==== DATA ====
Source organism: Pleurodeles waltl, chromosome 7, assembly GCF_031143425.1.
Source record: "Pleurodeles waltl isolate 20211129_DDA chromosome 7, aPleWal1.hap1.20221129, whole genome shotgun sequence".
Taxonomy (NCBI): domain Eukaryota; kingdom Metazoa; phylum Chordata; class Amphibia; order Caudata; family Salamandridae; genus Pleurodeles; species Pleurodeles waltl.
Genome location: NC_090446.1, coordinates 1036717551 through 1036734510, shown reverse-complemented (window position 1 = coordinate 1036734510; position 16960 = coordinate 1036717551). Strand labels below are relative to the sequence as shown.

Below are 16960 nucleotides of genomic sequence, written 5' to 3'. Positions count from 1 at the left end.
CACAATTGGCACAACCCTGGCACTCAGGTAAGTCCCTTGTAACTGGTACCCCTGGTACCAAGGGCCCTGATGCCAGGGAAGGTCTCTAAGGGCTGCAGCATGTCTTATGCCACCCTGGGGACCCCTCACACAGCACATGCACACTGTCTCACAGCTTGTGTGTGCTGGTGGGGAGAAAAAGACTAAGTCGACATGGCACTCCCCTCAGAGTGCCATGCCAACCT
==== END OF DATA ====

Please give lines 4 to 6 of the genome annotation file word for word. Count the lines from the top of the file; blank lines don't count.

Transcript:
Genome location: NC_090446.1, coordinates 1036717551 through 1036734510, shown reverse-complemented (window position 1 = coordinate 1036734510; position 16960 = coordinate 1036717551). Strand labels below are relative to the sequence as shown.

Below are 16960 nucleotides of genomic sequence, written 5' to 3'. Positions count from 1 at the left end.
CACAATTGGCACAACCCTGGCACTCAGGTAAGTCCCTTGTAACTGGTACCCCTGGTACCAAGGGCCCTGATGCCAGGGAAGGTCTCTAAGGGCTGCAGCATGTCTTATGCCACCCTGGGGACCCCTCACACAGCACATGCACACTGTCTCACAGCTTGTGTGTGCTGGTGGGGAGAAAAAGACTAAGTCGACATGGCACTCCCCTCAGAGTGCCATGCCAACCT